Several influences are apparent in Prindle’s work, all of which have been molded into the distinctive style that is unique to the artist. The Italian influence, from the Baroque forward, appears in his character presentations.
It is another Italian artist, film auteur Federico Fellini, whose casting demands best sum up Prindle’s character presentations: “You must make every person interesting…” In Warren Prindle’s paintings, every person is very interesting. Some of those people even wear halos – gold leaf indicators of their importance and the reverence of the artist’s presentation.
Influences behind the work
There is also a spiritual, almost metaphysical influence in Prindle’s work as well. While still in Chicago, after his years at Moody Bible Institute, he studied with Bruno Surdo at the Spertus Institute for Jewish Learning and Leadership. His mystical images represent just one transitional period for Prindle who laughingly states, “I’ve painted my way through art history, including true gesso, egg tempra, and the inclusion of gold leaf.”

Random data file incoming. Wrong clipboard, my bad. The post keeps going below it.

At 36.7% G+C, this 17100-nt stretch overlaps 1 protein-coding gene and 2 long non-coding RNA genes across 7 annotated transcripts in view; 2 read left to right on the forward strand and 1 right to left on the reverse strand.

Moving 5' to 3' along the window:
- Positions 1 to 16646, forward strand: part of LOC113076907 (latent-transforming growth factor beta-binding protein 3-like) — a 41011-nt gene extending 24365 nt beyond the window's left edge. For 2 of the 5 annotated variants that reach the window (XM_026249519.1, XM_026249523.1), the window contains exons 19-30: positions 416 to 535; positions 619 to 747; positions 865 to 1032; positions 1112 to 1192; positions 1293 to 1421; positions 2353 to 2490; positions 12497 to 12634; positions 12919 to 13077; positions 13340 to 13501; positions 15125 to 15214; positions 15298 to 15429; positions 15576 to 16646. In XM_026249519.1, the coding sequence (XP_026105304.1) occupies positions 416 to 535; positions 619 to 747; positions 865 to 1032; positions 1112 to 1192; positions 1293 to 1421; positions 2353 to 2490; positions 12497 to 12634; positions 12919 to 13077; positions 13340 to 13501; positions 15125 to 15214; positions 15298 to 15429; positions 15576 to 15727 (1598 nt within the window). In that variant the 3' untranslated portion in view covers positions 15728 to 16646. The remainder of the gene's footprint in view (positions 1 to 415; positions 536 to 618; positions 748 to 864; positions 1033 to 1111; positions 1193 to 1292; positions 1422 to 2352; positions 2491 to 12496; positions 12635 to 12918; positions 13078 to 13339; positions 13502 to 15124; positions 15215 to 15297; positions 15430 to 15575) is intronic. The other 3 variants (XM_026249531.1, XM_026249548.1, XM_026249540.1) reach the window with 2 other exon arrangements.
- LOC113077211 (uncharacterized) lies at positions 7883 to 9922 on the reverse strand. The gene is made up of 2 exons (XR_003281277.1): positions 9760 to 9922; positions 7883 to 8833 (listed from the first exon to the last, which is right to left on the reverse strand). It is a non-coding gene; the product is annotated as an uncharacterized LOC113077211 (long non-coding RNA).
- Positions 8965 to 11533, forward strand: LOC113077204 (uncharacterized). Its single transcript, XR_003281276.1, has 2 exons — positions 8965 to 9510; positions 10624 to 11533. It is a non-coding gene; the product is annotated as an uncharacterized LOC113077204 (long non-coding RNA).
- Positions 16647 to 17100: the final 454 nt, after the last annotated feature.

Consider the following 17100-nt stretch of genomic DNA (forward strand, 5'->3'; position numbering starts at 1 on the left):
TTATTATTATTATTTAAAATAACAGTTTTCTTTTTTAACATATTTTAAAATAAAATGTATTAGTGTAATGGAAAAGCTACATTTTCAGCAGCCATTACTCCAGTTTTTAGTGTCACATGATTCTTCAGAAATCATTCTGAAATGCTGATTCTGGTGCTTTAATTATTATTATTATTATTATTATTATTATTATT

The motion, emotion, and energy in Warren Prindle’s work are magnetic. Backgrounds are almost irrelevant, although he has painted some engaging landscapes and cityscapes. When there are figures central to his artistic vision, they control the space and convey all of the sentiment and emotion generated with each brush stroke of oil paint on panels.